If we think back a few years, before Gorbachev, then we remember an Eastern Europe which appeared to be, from the inside as well as the outside, an immovable monolith. The system of social control, while in some ways crude by Western standards, was total and relentless, and few saw any hope of ever achieving change. Only a tiny minority opposed the regimes, and they suffered for it. Yet almost overnight, those who but a historical moment earlier had no hope or thought of resistance or rebellion suddenly came together in their tens and then hundreds of thousands, and the powerlessness, passivity, and resignation of the people turned almost instantly into their opposites. The truly remarkable victories they have achieved should inspire us in our own efforts in working for change in the West and remind us that fundamental change is possible even against formidable odds.
Looking for Democracy

Marx was relentlessly critical, always seeking new knowledge and deeper understanding, never feeling that his own understanding of any subject was adequate – hence his well-known difficulties in finishing any work because he was never finished investigating the subject matter in its infinite ramifications. It was Marx who scoffed “I am not a Marxist” and who said that “Since it is not for us to create a plan for the future that will hold for all time, all the more surely what we contemporaries have to do is the uncompromising critical evaluation of all that exists, uncompromising in the sense that our criticism fears neither its own results nor the conflict with the powers that be.”
On Rosa Luxemburg

Most of us are not living the lives we would choose to live, but the existing order insists there are no alternatives to itself, and most of us are sufficiently convinced or pre-occupied or discouraged to keep society from coming unglued. Many, many people wish there were alternatives, or think there ought to be, but are resigned to the conclusion that it is utopian to entertain any hopes for real change.... Yet despite the pervasive feeling that ‘nothing can be done’, people do join together to act in common when they feel threatened or wronged, or when they have a goal in sight which they desire passionately enough. Sometimes they organize quietly and gradually. At other times a mass movement explodes into being, seemingly out of nothing, despite the risks and the odds.
Introduction to The Connexions Annual

Rarely is there any serious political debate within the anarchist movement, while polemics against the bugbear of “Marxism” (as essential to anarchism as Satan is to the Church) are generally crippled by a principled refusal to find out anything about what is being attacked.
Anarchism vs. Marxism

Rosa Luxemburg was the leading exponent of a Marxism in the spirit of Marx. One indication of this, paradoxical at first glance, is that she was one of the very few leading Marxists who did not treat Marx’s writings as holy writ.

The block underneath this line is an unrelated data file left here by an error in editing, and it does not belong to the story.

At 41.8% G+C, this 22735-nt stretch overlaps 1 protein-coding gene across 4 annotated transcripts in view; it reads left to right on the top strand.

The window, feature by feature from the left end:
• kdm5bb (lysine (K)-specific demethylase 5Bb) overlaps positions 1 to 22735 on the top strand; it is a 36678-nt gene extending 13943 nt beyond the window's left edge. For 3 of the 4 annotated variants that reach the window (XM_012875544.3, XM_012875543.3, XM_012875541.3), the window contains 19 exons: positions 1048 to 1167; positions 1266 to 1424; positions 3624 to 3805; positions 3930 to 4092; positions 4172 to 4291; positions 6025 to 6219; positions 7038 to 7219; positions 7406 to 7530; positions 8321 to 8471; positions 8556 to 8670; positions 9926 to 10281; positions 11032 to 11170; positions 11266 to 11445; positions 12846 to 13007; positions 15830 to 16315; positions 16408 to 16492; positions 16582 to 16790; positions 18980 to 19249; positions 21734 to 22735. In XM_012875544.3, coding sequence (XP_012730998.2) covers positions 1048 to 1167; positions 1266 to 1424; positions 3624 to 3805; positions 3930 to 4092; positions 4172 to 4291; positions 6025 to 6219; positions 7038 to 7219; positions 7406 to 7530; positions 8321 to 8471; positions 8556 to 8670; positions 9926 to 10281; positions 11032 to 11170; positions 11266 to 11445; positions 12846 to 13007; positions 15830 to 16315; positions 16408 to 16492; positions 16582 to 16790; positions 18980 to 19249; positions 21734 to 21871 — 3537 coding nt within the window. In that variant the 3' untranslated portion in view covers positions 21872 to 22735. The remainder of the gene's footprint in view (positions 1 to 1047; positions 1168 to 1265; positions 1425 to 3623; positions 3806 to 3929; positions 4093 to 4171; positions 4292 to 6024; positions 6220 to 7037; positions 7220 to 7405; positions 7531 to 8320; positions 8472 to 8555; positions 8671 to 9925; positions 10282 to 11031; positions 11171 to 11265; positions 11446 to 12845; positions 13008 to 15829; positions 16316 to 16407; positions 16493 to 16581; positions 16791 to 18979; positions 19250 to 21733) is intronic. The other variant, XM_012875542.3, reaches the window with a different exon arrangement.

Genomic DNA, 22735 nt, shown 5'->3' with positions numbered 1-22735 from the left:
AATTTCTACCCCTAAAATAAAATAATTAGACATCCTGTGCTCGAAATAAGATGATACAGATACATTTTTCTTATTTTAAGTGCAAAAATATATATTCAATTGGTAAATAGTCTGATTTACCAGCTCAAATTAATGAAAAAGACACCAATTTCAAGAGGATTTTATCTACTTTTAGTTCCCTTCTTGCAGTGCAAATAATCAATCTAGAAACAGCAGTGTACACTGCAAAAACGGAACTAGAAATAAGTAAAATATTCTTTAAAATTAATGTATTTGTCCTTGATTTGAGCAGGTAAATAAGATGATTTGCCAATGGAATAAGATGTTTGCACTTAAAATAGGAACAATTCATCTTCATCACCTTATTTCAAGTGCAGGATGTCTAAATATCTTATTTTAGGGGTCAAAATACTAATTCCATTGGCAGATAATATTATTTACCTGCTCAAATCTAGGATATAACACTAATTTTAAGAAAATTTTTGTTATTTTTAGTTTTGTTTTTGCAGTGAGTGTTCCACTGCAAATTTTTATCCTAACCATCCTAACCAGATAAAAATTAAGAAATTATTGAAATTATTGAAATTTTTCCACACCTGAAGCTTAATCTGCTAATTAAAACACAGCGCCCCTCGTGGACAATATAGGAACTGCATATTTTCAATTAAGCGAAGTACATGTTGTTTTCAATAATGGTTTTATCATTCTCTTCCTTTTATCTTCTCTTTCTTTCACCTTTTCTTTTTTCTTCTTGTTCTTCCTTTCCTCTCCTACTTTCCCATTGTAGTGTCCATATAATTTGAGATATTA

On Rosa Luxemburg

We need only look at activities of the thousands of people working in grassroots groups across this country, and around the world, to see that people do join with others to block what they see as harmful and to fight for what they consider to be desirable and just. When they do, that which seemed impossible to achieve starts to become possible.
What Do We Do Now?

Running through all of Bakunin’s thought and subsequent anarchist thought and practice is a dark thread, an infatuation with violence, with destruction for the sake of destruction, action for the sake of action, distrust of logic, intellect, and knowledge, and a love for conspiratorial, tightly controlled organizations.
Bakunin vs. Marx

The shadow which haunts the power structure is the danger that those who are controlled will come to realize that they are powerless only so long as they think they are. Once people stop believing they are powerless, then the whole edifice which they support is in danger of collapse.
Against All Odds

Socialism is first and foremost about freedom and therefore about overcoming the domination, repression, and alienation that block the free flow of human creativity.
What is Libertarian Socialism?

This is a remarkable piece of anarchist doublethink. Marx’s major work on the state is said to be “in full contradiction” with “all” his writings on the state!
Bakunin vs. Marx

We have to encourage people’s impulses to come together with others to fight against what is harmful and to fight for what is desirable and just. When they do, that which seemed impossible to achieve becomes possible, because enough people believe it is possible and are working to make it so.
Let’s Stop Kidding Ourselves About the NDP

We don’t know if we’ll win: history is made by human beings, and where human beings are concerned, nothing is inevitable. But because people do make history, we know that it is possible to build a new world, and we strive to realize that possibility.
What is Libertarian Socialism?